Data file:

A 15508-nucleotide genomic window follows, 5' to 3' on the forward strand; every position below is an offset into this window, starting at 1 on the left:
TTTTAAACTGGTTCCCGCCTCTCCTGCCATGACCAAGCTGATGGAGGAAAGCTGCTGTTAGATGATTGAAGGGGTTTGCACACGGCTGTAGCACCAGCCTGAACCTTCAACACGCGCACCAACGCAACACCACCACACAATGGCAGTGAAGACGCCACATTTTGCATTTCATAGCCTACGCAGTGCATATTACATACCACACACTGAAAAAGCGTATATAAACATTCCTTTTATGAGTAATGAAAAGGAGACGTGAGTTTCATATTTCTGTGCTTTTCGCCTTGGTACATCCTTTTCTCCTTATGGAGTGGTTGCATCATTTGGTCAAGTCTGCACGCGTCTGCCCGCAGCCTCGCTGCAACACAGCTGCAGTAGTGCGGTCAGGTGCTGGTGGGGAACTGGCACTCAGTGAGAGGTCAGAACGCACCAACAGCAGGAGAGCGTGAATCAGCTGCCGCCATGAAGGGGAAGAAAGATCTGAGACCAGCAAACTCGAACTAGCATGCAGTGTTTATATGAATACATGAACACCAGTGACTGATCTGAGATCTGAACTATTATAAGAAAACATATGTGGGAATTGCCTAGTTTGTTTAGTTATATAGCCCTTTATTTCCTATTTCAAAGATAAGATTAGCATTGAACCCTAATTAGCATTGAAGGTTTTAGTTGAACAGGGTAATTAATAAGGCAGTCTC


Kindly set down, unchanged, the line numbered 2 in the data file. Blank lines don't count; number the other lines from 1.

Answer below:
TTTTAAACTGGTTCCCGCCTCTCCTGCCATGACCAAGCTGATGGAGGAAAGCTGCTGTTAGATGATTGAAGGGGTTTGCACACGGCTGTAGCACCAGCCTGAACCTTCAACACGCGCACCAACGCAACACCACCACACAATGGCAGTGAAGACGCCACATTTTGCATTTCATAGCCTACGCAGTGCATATTACATACCACACACTGAAAAAGCGTATATAAACATTCCTTTTATGAGTAATGAAAAGGAGACGTGAGTTTCATATTTCTGTGCTTTTCGCCTTGGTACATCCTTTTCTCCTTATGGAGTGGTTGCATCATTTGGTCAAGTCTGCACGCGTCTGCCCGCAGCCTCGCTGCAACACAGCTGCAGTAGTGCGGTCAGGTGCTGGTGGGGAACTGGCACTCAGTGAGAGGTCAGAACGCACCAACAGCAGGAGAGCGTGAATCAGCTGCCGCCATGAAGGGGAAGAAAGATCTGAGACCAGCAAACTCGAACTAGCATGCAGTGTTTATATGAATACATGAACACCAGTGACTGATCTGAGATCTGAACTATTATAAGAAAACATATGTGGGAATTGCCTAGTTTGTTTAGTTATATAGCCCTTTATTTCCTATTTCAAAGATAAGATTAGCATTGAACCCTAATTAGCATTGAAGGTTTTAGTTGAACAGGGTAATTAATAAGGCAGTCTC